SI.com: You guys pushed the Bulls in the first round. Four of the five games were really close. But one theme that kept popping up was the trouble you guys had scoring down the stretch. What happened?

Granger: I think that was our immaturity. I agree with what you say happened. We didn’t execute or run our plays the way we wanted. A lot of it had to do with the Bulls having the best defense in the league. But we have to be able to produce plays in crunch time.

SI.com: The team ran a lot of pick-and-rolls down the stretch of those games — you screening for Darren Collison, you taking a screen from Roy Hibbert and other combinations. But the numbers say you guys were one of the least efficient pick-and-roll teams in the league. How can you get better?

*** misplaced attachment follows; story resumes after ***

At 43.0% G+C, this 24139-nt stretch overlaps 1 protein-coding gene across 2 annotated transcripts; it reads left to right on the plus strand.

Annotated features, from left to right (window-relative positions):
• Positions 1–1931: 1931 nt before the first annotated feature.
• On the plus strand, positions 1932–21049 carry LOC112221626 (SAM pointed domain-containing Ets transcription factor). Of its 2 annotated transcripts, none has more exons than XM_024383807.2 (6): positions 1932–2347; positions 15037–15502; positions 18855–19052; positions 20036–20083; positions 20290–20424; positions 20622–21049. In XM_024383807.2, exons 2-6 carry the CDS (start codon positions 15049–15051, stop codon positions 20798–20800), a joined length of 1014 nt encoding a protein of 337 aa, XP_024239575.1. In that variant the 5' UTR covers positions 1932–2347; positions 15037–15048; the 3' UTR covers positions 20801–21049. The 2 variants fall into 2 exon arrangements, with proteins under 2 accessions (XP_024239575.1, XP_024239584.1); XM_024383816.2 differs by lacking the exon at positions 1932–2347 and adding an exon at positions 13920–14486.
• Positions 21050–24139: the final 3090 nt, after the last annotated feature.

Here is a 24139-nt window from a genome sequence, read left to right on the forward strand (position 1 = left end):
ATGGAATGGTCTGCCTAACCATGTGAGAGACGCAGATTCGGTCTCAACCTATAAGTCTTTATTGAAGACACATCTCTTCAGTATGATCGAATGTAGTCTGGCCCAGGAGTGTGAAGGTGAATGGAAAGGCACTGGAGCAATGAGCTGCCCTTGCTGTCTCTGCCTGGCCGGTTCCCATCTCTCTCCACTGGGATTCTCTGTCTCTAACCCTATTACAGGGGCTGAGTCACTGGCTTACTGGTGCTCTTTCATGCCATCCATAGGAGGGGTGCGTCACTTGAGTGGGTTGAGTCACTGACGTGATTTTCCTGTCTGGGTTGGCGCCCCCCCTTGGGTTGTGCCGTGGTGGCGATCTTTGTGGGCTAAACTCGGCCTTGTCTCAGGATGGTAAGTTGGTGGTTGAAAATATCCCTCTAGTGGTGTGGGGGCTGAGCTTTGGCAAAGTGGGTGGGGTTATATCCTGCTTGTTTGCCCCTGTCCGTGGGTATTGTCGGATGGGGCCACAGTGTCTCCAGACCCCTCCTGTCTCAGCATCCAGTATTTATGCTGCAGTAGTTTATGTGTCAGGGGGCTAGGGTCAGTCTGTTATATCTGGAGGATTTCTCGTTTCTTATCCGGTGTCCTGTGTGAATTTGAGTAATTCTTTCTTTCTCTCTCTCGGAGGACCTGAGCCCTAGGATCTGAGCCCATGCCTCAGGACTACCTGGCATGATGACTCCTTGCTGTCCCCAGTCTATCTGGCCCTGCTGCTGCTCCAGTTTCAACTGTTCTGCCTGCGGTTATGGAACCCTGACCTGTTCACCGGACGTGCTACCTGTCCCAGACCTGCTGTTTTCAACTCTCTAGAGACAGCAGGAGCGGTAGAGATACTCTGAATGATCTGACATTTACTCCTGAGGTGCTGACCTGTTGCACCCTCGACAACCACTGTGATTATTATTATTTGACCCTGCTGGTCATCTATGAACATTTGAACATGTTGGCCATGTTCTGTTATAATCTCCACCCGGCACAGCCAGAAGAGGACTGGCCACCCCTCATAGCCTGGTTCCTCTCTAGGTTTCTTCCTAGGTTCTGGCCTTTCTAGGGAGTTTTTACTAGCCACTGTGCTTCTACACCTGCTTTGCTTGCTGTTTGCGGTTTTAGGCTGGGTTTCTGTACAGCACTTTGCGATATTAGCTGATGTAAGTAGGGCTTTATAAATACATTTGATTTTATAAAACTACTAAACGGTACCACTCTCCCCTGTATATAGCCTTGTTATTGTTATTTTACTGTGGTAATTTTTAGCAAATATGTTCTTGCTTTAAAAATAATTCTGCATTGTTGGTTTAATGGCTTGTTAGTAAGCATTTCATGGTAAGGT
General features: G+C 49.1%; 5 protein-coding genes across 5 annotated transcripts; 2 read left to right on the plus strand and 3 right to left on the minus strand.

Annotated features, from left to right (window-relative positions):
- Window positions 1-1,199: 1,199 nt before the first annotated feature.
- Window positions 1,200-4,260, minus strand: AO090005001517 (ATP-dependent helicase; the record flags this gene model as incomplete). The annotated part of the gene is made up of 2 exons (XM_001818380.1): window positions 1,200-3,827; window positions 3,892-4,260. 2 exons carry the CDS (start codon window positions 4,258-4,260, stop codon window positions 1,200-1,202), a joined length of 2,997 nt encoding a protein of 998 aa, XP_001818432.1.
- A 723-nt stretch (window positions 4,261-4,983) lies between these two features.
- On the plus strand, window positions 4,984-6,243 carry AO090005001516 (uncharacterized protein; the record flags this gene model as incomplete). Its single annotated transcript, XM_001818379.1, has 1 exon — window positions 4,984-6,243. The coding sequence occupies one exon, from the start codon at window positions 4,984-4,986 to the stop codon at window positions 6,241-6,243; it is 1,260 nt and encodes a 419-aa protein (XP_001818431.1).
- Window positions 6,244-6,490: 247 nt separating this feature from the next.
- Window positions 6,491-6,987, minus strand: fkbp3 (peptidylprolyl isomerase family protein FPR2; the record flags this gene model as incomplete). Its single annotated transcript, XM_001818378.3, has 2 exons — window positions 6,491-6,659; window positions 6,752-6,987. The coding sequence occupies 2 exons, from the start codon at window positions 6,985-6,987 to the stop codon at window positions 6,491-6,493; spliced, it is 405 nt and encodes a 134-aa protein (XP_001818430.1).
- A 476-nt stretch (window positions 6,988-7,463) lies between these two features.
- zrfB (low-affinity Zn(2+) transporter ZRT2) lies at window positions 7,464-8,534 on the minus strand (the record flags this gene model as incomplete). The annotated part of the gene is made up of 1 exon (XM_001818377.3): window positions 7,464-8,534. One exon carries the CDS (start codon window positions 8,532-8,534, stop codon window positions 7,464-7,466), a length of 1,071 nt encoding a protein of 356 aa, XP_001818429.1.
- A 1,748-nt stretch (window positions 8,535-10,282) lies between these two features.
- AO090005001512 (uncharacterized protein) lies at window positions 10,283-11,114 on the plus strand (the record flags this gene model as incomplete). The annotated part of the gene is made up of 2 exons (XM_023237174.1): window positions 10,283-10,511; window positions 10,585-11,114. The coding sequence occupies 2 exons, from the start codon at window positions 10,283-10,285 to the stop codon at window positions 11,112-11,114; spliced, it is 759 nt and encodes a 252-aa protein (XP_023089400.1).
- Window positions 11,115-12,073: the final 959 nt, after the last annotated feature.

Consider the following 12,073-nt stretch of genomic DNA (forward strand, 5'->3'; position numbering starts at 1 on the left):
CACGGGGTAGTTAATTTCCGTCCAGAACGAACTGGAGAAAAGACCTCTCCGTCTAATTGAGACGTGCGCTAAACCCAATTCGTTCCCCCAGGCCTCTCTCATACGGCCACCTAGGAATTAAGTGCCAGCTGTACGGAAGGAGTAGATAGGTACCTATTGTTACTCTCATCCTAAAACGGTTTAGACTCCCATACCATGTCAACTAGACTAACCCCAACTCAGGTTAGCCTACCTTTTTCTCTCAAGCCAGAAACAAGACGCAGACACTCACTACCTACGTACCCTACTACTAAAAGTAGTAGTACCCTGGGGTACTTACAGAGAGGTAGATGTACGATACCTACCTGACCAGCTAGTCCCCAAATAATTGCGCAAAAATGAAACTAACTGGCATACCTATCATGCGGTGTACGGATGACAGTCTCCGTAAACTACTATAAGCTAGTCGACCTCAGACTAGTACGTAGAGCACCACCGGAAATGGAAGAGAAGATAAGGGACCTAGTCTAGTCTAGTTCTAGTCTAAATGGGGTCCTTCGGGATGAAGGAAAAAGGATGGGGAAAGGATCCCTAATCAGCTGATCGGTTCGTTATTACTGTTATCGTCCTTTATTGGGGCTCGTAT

Granger: It’s just a matter of working it in. To be an effective pick-and-roll team, you have to have good decision-makers. I’m not saying that we didn’t have them, but I think we were just inexperienced in that scenario. We switched coaches during the middle of the season, and we switched our whole offense to implement more pick-and-rolls. Frank Vogel did a good job getting us on the same page, but you have to remember: In that series, we started Paul George, who was a rookie. Tyler Hansbrough was basically a rookie, since he was hurt his first year. Darren Collison was in his second year. Roy Hibbert is young.

Considering how closely Indiana kept pace with one of the league’s top teams, do the ends justify the playoff structuring means in this instance? Not solely; there’s no question that the Houston Rockets (43-39), Phoenix Suns (40-42), and even Utah Jazz (39-43) were screwed over by playing in the deeper Western Conference. The fact that the series was entertaining and competitive doesn’t really do much for the players on any of those three squads, who all were cut off after 82 games despite posting better records than Indiana.